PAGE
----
My first ever kayaking trip was with ROW Sea Kayak Adventures, in British Columbia, just after my being hired as an Adventure Consultant in July of 2013. I was nervous and not quite sure how to paddle, steer or do anything while also somehow remaining stable in my kayak. My fears didn't end there either, I was unsure as to how I would keep up with the group.

At the launch site my nerves continues to grow, even through stretching and 'paddle signal' discussions. I didn't want to say that this was my first time paddling - but I didn't have to. Once we were in the water, one of our guides came up to me and asked if I'd paddled before. I said no and was slightly ashamed, but he quickly reassured me that everything was going to be great. He taught me to paddle and within minutes I felt 100 times better.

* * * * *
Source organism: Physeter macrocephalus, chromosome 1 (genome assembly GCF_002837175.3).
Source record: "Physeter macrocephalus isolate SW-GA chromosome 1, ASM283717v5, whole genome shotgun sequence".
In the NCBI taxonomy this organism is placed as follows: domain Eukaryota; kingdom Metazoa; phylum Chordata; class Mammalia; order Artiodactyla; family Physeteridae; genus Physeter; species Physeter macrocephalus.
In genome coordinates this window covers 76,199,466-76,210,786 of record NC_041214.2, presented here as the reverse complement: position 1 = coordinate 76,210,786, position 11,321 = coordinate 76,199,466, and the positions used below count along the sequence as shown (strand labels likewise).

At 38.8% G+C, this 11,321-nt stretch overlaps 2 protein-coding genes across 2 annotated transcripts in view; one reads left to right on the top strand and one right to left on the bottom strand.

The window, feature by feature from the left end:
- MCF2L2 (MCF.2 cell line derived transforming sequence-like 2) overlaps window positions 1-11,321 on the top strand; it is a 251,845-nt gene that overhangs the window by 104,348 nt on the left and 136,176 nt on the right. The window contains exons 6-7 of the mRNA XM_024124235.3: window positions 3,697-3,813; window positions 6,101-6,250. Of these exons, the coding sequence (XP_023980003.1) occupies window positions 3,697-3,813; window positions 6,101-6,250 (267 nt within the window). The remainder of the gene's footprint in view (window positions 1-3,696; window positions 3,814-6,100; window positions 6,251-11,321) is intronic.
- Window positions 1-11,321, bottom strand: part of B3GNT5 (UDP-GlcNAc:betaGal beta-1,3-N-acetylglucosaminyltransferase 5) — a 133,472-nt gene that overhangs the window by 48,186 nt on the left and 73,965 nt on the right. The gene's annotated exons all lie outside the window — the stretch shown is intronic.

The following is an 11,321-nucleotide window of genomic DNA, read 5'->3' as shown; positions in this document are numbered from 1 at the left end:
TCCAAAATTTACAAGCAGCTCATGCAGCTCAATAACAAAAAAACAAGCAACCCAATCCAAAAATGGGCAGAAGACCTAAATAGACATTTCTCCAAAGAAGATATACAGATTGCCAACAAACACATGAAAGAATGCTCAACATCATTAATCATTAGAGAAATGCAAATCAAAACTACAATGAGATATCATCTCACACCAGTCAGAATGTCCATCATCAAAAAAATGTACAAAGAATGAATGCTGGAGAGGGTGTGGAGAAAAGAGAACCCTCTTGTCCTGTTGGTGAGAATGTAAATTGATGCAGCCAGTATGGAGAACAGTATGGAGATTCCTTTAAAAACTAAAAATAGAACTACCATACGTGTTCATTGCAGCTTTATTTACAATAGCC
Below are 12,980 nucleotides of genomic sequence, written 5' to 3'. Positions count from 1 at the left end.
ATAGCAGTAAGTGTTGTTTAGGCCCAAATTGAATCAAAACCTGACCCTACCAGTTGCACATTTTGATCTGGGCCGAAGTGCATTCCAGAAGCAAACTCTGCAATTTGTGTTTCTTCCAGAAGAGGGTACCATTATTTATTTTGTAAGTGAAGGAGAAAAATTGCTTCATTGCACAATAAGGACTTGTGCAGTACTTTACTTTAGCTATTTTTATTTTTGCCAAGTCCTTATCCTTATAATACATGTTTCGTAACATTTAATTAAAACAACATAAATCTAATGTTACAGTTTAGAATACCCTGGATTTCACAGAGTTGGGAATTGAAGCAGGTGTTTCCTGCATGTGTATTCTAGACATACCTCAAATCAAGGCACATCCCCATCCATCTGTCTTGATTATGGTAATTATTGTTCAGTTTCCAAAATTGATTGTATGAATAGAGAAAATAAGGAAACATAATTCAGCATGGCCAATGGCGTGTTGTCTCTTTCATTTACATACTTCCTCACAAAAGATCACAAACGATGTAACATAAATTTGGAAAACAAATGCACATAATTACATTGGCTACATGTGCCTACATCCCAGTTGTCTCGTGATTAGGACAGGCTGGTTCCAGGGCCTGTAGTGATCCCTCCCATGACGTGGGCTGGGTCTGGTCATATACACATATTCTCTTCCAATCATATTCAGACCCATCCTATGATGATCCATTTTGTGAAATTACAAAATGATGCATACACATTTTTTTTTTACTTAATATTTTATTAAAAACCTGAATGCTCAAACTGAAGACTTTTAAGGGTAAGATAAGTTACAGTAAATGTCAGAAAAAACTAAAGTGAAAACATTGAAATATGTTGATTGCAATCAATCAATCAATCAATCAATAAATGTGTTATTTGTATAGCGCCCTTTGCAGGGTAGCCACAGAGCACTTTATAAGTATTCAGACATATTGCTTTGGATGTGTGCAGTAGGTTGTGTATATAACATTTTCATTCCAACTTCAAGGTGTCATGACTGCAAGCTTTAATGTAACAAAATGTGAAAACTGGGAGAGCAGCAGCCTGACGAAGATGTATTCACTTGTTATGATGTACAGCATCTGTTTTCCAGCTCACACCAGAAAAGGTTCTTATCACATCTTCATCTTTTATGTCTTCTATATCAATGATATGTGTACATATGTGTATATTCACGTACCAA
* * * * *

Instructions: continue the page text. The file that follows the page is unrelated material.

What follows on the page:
We discussed how to hold the paddle, how to paddle using your torso instead of just your arms, how to allow the paddle to push the water back lightly instead of plunging it in the water like you're paddling a canoe. I felt like a pro within the hour and they taught me with patience and were constantly making me laugh. They would compliment me on my technique and tell me stories about their first times paddling. It was an absolute blast and, even a year later after having paddled numerous times now, I always think back on my first paddling experience. What a great experience it was.

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Is It Safe to Kayak With Orcas in British Columbia?

Is It Safe to Kayak With Orcas in British Columbia?

The scientific name for orca whales, Orcinus orca, literally translates to “Demon of the Deep.” In English, they are most commonly known as killer whales. Both names suggest that they are dangerous animals, to be feared, and kept at a safe distance.